In the 21st century few of us can live and work with one or two dogs as a part of our profession. We have to make difficult compromises; sometimes we have to realize that a policy of equal time for every dog means that we will never have a “forester’s dog” relationship with any of them. For example if you have ten dogs, you may find it hard to focus “unfairly” on the most promising of the two to five year olds. Dogs do not enjoy seeing certain pack mates get more attention. Still this is not cruel as it would be for a human child. Dog society, like that of wolves, is hierarchical; dogs accept inequality as part of the natural order.
As mentioned earlier a practical starting step to a special cooperative relationship in the field is gentle obedience work, not just indoors or in the yard, but also during walks in the woods and countryside. Dachshunds can learn what “Come” means through the use of a 30 to 40 ft long of plastic clothesline. The challenge begins of course after the clothesline phase is over. When the dog is out at a distance of twenty clothesline lengths and out of eye contact, his sense of loyalty and cooperation may not kick in as we would hope. Space-minded as they are, dogs do often go through a stage of feeling that there is a “sphere of cooperation”, outside of which they are free to do anything they want.
By closing the distance with the dog, and by firm command, the dog can be brought back into cooperative control. This is not always easy, especially when you don’t even know where to find your dog. But it can be done; long distance recall training has been accomplished for many centuries. It requires patience and some running; a horse helps.
Two modern technological developments make it easier to establish control and co-operation, and they can be used without brutalizing your dog or destroying your relationship with him.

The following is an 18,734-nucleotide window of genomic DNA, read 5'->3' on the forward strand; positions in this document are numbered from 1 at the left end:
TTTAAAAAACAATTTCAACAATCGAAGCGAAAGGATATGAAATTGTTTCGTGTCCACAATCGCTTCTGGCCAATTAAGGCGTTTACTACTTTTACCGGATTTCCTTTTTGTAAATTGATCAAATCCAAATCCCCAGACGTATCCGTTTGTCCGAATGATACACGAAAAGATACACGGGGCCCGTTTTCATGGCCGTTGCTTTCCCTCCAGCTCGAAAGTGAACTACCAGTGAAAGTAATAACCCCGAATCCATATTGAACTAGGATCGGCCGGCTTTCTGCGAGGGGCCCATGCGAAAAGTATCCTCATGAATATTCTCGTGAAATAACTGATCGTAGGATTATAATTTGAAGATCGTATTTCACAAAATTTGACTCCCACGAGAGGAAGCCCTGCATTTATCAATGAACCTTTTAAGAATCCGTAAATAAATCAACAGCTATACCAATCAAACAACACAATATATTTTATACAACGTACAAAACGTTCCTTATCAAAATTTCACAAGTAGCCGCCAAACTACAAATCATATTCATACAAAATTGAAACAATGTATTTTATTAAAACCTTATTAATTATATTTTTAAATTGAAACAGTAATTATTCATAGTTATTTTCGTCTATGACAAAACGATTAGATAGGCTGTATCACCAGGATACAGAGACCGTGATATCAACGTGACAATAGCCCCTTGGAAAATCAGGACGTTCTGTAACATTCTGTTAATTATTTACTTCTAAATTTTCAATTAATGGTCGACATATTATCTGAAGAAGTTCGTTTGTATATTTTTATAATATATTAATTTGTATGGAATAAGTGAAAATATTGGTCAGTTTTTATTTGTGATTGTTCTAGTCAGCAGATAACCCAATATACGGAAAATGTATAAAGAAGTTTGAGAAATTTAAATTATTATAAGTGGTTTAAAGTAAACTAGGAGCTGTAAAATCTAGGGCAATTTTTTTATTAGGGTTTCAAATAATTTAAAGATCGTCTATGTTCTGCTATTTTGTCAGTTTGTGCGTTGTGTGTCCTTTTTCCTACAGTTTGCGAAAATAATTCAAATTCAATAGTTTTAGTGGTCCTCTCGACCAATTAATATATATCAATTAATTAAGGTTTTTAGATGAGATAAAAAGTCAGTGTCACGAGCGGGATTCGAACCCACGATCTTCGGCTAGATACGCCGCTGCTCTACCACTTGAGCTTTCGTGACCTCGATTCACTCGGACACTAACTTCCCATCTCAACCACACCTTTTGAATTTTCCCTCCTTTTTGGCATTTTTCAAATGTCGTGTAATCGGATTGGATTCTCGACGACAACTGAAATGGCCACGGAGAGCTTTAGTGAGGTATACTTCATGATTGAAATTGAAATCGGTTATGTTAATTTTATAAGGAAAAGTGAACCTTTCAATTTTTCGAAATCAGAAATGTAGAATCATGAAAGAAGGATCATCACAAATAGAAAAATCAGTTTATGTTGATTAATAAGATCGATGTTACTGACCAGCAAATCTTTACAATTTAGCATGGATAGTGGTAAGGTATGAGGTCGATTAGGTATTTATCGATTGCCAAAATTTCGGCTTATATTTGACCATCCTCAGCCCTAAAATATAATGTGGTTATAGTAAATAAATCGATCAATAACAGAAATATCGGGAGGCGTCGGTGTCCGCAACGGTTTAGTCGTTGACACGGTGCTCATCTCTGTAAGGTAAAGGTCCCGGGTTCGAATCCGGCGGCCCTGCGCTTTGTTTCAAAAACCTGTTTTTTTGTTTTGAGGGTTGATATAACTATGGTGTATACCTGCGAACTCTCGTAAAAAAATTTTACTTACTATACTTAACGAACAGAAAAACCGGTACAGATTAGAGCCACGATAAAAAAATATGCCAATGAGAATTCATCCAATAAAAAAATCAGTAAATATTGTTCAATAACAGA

The first is the beeper collar, which was developed for pointing dogs. For older human ears it is easier to hear than a bell, but another great value is that it is less intrusive for the dog. When the dog is on the move the beep is issued only once every ten seconds instead of every second when the dog is stationary. I find that it is very useful to tell me where the dog is so that I can reestablish communication. At fifty feet, even out of sight in thick brush, a dog is more likely to listen to me than at long-range shouting distance.
The second item is the e-collar or electronic collar formerly referred to as the “shocking collar”. You don’t have to shock your dog, although the potential to do this certainly does exist. The e-collar, by that other name, has inspired visions of a torture tool or a slightly less than lethal electric chair. This is akin to being against motor vehicles because they have the potential to cause great pain and suffering. Modern e-collars have adjustable levels of “electrical stimulation”. In training you work at very low levels, somewhat milder but more sustained than the sensation of a static electrical charge when you have been walking a wool rug on a winter morning. In training I never use a “stimulation level” which I have not tried on myself first.
In the field when I call and am ignored, I transmit a signal to the e-collar, I may hear a surprised yelp, but no more than that. In any case I want to see the tail wagging again within thirty seconds. The tingle on the dog’s neck seems to impress him more than shouts of “come”. I don’t think that the dog is impressed by any pain; but he is aware that Alpha has “Big Magic”, establishing Alpha’s presence even though he is a 100 yards away.
The beeper and the e-collar are no substitute for the psychological base created through hours of cooperative work and gentle, close-in training. Correctly used these tools are extenders and facilitators because the obedience class approach, in itself, is not enough to turn a spirited hunting dog into a cooperative partner.
The basic books on obedience training are certainly relevant to training for cooperation in the field. You will find that the following works present valuable new perspectives when you are training your dog to work with you at a distance.
Training the Sporting Dog, 2nd Ed. by Don Smith and Ervin E. Jones is a very comprehensive training manual for all sporting dog breeds. The book includes over 300 pages of step-by-step instructions with photographs demonstrating the more subtle aspects of training. This book has been selected as the official training manual of the American Hunting Dog Club (AHDC). Published by AHDC 2002; Soft cover: 300 pages; $35.00. ISBN 0-9664759-2-5
Bones Would Rain From the Sky: Deepening Our Relationships with Dogs by Suzanne Clothier. Published by Warner Books 2002, Hardcover: 320 pages: ISBN: 0446525936